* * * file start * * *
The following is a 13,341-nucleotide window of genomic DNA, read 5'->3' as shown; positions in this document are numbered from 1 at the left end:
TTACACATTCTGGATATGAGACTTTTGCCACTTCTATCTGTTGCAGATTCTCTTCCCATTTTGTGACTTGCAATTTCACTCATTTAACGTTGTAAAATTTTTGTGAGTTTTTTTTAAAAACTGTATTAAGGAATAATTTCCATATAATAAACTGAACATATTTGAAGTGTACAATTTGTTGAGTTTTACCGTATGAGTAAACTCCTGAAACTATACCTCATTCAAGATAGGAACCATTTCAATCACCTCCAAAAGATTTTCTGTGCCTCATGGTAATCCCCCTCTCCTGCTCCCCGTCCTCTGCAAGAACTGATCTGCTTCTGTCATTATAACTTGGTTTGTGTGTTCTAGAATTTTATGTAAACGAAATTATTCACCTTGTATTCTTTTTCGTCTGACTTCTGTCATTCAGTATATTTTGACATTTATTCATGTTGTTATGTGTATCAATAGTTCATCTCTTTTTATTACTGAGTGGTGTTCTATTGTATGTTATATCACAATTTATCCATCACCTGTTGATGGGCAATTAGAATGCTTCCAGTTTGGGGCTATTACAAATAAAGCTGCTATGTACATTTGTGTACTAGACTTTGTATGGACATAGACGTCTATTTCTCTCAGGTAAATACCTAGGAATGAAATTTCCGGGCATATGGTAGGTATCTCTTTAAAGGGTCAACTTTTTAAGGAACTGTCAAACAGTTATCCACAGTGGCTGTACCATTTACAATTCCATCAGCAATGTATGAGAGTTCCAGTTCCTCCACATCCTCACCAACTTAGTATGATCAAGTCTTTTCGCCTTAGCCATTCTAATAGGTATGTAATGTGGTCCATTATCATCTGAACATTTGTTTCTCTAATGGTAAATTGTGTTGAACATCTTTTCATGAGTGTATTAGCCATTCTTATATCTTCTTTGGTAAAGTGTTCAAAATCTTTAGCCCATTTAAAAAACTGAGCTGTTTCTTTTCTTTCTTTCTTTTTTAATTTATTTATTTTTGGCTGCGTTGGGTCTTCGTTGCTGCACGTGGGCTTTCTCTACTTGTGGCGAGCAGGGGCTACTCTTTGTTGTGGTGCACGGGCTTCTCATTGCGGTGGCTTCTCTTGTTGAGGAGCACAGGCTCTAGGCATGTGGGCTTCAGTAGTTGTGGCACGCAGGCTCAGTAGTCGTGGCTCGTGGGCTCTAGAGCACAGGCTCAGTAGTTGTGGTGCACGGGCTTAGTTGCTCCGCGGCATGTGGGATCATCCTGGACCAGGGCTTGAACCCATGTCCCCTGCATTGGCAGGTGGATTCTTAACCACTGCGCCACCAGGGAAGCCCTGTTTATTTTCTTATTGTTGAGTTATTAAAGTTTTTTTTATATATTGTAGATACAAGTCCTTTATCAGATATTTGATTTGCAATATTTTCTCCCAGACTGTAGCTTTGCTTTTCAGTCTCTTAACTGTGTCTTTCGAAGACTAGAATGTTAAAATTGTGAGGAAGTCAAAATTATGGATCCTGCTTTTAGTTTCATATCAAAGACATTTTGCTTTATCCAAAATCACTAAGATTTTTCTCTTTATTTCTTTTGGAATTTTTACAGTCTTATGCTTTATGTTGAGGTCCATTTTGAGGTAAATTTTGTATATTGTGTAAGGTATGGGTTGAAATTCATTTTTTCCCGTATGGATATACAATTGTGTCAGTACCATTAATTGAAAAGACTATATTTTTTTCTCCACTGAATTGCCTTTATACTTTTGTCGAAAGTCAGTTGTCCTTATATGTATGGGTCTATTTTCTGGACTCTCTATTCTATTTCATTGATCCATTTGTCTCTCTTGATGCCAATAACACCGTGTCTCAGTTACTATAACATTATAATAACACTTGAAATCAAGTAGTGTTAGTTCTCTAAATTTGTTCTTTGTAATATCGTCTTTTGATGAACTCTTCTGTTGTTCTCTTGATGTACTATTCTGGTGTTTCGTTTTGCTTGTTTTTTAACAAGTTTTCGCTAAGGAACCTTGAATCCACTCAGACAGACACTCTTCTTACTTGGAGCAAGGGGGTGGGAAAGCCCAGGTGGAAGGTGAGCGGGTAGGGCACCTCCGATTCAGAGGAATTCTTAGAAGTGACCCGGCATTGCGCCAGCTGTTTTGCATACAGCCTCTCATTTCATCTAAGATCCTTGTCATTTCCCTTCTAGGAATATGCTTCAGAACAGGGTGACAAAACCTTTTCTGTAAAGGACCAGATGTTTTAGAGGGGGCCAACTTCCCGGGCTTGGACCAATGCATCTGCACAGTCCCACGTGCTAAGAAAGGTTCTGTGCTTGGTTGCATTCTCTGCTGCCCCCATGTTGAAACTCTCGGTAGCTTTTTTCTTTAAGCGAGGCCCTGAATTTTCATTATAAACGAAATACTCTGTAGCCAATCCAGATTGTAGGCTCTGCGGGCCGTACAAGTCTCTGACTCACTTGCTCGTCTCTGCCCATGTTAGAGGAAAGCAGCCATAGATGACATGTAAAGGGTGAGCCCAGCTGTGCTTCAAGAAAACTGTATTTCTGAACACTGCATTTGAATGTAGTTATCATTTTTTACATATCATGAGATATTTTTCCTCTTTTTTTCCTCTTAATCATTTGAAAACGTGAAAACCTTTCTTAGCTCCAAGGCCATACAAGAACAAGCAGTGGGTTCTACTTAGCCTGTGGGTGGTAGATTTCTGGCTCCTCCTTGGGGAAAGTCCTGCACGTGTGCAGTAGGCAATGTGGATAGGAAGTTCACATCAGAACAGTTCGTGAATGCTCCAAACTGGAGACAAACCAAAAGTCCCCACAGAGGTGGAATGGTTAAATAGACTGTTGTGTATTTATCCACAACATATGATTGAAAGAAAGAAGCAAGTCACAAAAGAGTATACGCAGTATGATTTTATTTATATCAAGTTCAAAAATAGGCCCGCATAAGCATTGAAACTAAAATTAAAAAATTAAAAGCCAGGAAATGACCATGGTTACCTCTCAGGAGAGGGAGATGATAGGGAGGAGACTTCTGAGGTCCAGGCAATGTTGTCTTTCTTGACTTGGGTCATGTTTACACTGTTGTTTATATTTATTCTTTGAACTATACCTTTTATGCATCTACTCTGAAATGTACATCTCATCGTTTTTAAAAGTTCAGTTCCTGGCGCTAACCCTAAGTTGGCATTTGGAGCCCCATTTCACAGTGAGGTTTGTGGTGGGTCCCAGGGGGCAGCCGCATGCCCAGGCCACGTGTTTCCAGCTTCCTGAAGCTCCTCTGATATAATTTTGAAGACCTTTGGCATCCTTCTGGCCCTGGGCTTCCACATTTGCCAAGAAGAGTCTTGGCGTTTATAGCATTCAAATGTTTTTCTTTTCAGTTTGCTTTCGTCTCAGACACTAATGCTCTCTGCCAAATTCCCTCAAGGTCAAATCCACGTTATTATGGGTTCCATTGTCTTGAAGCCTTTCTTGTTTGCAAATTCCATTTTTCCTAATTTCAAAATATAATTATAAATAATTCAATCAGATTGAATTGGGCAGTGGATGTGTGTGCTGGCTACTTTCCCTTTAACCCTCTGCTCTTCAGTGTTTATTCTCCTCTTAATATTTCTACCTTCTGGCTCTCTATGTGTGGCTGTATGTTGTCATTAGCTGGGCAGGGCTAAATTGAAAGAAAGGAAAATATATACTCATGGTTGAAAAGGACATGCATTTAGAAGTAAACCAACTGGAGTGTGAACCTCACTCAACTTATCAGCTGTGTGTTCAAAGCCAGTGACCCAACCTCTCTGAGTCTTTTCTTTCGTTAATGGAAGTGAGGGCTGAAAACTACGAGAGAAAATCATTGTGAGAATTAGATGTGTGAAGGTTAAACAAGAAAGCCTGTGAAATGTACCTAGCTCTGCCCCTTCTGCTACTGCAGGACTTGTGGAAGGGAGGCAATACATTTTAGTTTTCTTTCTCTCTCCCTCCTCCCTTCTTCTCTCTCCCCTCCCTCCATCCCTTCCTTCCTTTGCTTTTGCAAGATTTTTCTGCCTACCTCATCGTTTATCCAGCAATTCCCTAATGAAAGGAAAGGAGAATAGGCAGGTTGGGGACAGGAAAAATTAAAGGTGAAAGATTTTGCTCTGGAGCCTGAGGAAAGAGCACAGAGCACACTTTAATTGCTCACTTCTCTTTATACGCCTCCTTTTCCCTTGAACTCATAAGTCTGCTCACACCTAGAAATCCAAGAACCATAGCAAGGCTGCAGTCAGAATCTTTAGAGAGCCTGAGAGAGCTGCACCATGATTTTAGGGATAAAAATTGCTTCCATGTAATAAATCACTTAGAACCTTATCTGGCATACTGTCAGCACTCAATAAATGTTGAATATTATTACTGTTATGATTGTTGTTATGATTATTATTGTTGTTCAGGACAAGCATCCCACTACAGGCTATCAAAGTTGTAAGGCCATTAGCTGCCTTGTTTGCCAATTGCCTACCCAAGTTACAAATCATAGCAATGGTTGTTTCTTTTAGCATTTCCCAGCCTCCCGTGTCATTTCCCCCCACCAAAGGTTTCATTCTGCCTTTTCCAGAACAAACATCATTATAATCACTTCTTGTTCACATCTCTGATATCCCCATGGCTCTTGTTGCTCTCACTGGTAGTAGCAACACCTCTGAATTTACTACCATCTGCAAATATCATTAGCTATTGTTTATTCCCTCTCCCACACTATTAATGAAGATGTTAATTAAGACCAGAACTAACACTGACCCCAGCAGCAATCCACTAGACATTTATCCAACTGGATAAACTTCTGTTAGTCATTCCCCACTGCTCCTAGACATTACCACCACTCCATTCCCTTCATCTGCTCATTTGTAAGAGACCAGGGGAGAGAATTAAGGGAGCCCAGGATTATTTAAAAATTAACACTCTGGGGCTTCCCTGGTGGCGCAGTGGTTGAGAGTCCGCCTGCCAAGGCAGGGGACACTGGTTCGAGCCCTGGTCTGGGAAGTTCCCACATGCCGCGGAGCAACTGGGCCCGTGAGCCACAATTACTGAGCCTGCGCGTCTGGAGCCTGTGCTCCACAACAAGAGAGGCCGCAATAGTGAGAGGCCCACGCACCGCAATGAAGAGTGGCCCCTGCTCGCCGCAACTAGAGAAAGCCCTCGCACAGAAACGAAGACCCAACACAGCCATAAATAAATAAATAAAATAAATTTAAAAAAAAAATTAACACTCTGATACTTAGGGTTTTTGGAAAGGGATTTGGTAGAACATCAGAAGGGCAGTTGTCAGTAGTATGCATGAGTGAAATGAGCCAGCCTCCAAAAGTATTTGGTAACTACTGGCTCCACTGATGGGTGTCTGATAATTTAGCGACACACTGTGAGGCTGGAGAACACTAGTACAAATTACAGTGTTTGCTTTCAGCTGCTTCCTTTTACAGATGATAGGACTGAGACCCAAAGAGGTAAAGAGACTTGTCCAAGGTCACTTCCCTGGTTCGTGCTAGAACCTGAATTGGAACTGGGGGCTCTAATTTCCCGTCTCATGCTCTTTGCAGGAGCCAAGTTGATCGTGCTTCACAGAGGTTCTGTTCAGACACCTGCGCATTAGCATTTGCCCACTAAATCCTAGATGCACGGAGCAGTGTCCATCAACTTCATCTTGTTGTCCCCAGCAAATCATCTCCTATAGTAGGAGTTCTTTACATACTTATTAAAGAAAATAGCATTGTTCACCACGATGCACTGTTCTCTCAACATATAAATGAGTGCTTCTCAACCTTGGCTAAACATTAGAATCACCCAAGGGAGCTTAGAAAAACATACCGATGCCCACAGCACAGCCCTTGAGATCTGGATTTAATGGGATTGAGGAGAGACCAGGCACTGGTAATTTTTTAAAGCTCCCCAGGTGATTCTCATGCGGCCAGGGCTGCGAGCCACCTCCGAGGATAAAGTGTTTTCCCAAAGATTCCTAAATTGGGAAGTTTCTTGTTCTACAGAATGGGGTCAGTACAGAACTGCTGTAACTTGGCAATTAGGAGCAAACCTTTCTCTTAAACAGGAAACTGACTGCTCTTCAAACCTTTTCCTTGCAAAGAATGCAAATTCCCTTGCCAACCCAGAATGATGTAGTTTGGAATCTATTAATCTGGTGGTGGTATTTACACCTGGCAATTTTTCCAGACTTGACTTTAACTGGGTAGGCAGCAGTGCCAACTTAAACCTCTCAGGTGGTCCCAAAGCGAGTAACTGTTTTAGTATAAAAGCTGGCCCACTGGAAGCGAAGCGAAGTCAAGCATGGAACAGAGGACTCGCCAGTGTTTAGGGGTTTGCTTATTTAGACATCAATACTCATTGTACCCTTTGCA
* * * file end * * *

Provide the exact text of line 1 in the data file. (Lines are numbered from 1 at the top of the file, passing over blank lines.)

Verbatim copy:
The following is a 13,341-nucleotide window of genomic DNA, read 5'->3' as shown; positions in this document are numbered from 1 at the left end: